Niébé is a local form of cowpea largely farmed by women in West Africa. Copyright: WFP/Eliza Warren-Shriner
In many places, decisions about who produces and markets which crop are made based upon traditional gender roles. For example, in some parts of West Africa, maize and sorghum are considered “men’s crops”, while women produce pulses like cowpeas, beans and pigeon peas. Initially we were buying “men’s crops,” but we listened when women told us that they wanted a way of diversifying their incomes to provide additional benefits for their families.
In West Africa, a local variety of cowpea called niébé is frequently produced by women farmers on small plots for household consumption. Niébé is difficult for smallholders to produce for sale – the seeds can be costly and storing them is challenging as they are prone to infestation. But with training from WFP and partners, farmers are now better able to produce niébé commercially. In some countries, women were provided with Purdue Improved Cowpea Storage (PICS) bags which are a cost-effective solution to reduce infestation in cowpeas. In Ghana, multiplication efforts have brought down the cost of seeds.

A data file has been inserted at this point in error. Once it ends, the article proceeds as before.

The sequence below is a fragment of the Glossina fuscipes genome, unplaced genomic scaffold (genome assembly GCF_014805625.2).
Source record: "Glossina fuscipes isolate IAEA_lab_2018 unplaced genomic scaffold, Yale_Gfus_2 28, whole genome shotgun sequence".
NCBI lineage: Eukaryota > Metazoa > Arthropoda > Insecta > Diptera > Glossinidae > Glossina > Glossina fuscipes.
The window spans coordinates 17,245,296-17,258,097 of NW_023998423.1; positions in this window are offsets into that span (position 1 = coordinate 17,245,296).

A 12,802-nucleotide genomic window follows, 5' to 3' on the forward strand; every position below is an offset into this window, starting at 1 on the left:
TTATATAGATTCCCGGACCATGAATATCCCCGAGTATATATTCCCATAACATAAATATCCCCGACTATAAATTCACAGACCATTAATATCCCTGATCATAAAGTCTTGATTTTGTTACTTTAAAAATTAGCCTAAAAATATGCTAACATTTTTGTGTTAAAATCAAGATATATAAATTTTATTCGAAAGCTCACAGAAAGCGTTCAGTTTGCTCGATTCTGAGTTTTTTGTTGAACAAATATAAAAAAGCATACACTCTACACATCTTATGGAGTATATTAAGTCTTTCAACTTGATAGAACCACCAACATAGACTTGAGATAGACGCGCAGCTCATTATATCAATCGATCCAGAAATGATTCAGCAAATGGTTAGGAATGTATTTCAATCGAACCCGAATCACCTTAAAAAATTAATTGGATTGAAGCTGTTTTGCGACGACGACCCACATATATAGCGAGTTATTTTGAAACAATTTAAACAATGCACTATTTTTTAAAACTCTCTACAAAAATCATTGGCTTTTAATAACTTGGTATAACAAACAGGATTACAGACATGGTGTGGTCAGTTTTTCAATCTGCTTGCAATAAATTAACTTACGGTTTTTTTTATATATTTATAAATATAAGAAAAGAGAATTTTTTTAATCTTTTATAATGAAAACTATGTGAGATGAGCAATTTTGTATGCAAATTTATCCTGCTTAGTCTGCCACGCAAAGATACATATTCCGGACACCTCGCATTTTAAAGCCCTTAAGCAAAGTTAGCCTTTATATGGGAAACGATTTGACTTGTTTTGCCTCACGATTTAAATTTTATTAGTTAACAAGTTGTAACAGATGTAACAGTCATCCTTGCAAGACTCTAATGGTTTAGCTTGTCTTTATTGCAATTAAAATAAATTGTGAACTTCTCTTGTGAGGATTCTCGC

In Burkina Faso, 96% of participants in cowpea sales to WFP are women. Azeta Sawadogo is one of the farmers who have benefitted – achieving her lifelong dream to own a bicycle.
Azeta poses with the bike she was able to purchase thanks to her niébé sales. Copyright: WFP
I feel proud of myself and the group of women I work with in our decision to sell cowpeas to WFP. We are now admired in the village because even male heads of households do not own a bicycle
In Zambia, almost half of the pulses used in school meals come from women farmers’ organizations. These women are looking beyond WFP to a variety of other buyers. With their increased incomes, they can invest in building new houses and sending their children to school.
And pulses have many other benefits. Pulses are high in nutritional value – and in some cases, efforts to strengthen agricultural production of pulses have been coupled with nutrition-sensitive messaging – teaching farmers such as Awa Tessougué the importance of eating niébé at home for improved nutrition. Pulses are also resilient and environmentally friendly – they are generally drought-resistant and “fix” nitrogen in soil, meaning that they return the nutrients to the soil that can be stripped by the production of other crops.
In building inclusive and effective food systems we must provide women with the tools to take part fully in decision-making processes. In doing so, we must listen to their needs and desires, and continue to learn better ways of supporting them to benefit from their agricultural work. There are many potential solutions to the challenges women face, and a great deal more work to be done. Purchasing more pulses may be only one of these solutions, but each bag of cowpeas is a good start.